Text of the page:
In short, there’s no quick-fix method to reduce your risk of spreading coronavirus while hugging. You can’t hug somebody cautiously.

However, you can take caution when considering two major factors: if you or the person you’re hugging is vaccinated and how many people you’ve recently socialised with.

Is it safe to hug somebody that’s completely vaccinated?

With every hug, there is a risk of spreading the coronavirus, but the risk will be lower if both people hugging have received a vaccine. This is because somebody who has received a vaccine is more protected against the virus, and – according to preliminary research – less likely to transmit the disease.

Indeed, as a (yet to be peer-reviewed) Public Health England study of 365,000 households with a mix of vaccinated and unvaccinated people indicated, you are 40-60 per cent less likely to transmit the virus if immunised with a single dose of either the Pfizer or Oxford/AstraZeneca vaccines.

“As many of the coronavirus vaccines have an efficacy rate of 90 or 95 per cent, you’re highly unlikely to have coronavirus if you’ve been double vaccinated,” says Roberts.

“However, data has suggested the vaccines are slightly less effective in elderly people. If you want to help your elderly relatives who have been double vaccinated, the risk is low. The risk is obviously much higher if you haven’t been double-vaccinated.”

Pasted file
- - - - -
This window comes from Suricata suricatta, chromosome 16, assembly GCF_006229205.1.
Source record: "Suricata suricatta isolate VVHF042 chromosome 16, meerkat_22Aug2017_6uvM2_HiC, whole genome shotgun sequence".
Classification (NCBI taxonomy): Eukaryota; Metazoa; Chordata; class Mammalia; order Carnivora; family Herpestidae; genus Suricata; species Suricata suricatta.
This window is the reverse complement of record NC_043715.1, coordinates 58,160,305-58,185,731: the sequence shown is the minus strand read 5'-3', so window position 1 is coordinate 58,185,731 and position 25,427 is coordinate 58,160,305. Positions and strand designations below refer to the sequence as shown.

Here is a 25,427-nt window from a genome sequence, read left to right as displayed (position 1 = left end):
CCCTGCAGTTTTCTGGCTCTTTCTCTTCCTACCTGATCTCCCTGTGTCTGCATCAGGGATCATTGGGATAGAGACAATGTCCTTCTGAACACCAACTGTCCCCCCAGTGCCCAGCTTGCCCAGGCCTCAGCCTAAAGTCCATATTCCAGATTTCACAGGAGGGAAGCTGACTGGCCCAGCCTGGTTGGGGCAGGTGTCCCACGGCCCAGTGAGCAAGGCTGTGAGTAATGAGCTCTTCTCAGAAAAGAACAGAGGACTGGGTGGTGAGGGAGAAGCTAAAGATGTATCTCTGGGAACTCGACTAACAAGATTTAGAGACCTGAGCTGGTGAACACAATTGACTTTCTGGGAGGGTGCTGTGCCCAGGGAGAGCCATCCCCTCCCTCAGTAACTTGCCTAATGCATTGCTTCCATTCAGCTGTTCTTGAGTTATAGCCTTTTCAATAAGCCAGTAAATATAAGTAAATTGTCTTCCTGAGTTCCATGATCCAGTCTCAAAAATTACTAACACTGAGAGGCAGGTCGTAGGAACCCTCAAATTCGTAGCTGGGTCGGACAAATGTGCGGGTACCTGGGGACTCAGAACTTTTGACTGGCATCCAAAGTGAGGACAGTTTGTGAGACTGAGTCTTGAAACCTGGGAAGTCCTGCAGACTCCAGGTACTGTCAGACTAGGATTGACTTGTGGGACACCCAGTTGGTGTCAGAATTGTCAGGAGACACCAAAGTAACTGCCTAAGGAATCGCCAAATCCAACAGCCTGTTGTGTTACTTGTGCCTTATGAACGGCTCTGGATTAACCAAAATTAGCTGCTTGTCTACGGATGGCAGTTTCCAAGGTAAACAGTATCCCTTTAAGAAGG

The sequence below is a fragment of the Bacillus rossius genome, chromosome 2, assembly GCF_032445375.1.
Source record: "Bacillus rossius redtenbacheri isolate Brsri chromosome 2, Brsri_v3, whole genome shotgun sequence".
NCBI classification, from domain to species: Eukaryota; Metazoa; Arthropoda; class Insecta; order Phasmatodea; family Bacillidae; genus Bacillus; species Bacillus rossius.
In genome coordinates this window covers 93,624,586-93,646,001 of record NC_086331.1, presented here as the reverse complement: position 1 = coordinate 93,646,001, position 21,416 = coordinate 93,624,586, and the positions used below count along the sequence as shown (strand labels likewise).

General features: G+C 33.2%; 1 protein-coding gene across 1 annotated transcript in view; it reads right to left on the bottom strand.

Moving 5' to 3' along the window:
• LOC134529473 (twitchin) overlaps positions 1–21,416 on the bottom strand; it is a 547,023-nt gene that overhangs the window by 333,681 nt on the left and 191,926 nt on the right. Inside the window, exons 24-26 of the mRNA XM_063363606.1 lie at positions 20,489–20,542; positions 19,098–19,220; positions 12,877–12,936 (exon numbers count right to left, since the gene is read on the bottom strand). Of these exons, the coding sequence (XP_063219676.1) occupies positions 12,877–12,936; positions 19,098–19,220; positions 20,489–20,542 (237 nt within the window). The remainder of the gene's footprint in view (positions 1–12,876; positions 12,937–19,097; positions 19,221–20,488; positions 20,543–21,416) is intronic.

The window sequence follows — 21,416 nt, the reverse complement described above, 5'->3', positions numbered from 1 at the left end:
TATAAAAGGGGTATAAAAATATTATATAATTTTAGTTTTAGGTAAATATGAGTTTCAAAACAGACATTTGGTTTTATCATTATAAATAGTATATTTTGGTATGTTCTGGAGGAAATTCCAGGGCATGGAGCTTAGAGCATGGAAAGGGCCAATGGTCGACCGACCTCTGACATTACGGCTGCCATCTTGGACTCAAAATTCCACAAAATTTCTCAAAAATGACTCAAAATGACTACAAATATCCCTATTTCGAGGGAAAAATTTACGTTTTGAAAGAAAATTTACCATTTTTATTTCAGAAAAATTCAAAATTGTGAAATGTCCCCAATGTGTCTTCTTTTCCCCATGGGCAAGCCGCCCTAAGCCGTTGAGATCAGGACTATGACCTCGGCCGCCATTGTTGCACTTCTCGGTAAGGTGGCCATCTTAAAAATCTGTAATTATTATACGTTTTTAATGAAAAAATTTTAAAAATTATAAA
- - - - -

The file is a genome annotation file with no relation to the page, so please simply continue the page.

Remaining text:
Ultimately, As Roberts points out, if you haven’t been vaccinated and been socialising with others recently, the best way to protect an elderly relative (even if they have been vaccinated) is simply to not hug them.

Group hugging: a very bad idea, according to Roberts.
Group hugging: a very bad idea, according to Roberts.

While vaccination takes a major role in reducing the risk of spreading coronavirus, you can further lower it by limiting social contact with others before hugging somebody else.

“Obviously if you have to go to work, go to work. But if you’re worried, maybe not go to the pub or meet with friends for a week beforehand. That massively reduces the risk,” she says.

“It’s not the gold standard, but if you get a lateral flow test three days beforehand and on the day itself, and both tests are negative, you can be pretty sure you’re going to be OK with an elderly vaccinated relative. But it won’t eliminate all risk.


“The risk is never zero. But you can limit that risk. And testing and vaccinations are the best ways to do it.”

About our expert, Dr Grace Roberts

Dr Grace C Roberts is a research fellow at the School of Medicine, Dentistry and Biomedical Sciences at Queen's University Belfast. She studies virology and has examined the Chikungunya virus among other topics.

Read more about COVID-19:


Thomas Ling
Thomas LingStaff Writer, BBC Science Focus

Thomas is a Staff Writer at BBC Science Focus and looks after all things Q&A. Writing about everything from cosmology to anthropology, he specialises in the latest psychology and neuroscience discoveries. Thomas has a Masters degree (distinction) in Magazine Journalism from the University of Sheffield and has written for Men’s Health, Vice and Radio Times. He has been shortlisted as the New Digital Talent of the Year at the national magazine Professional Publishers Association (PPA) awards.


Sponsored content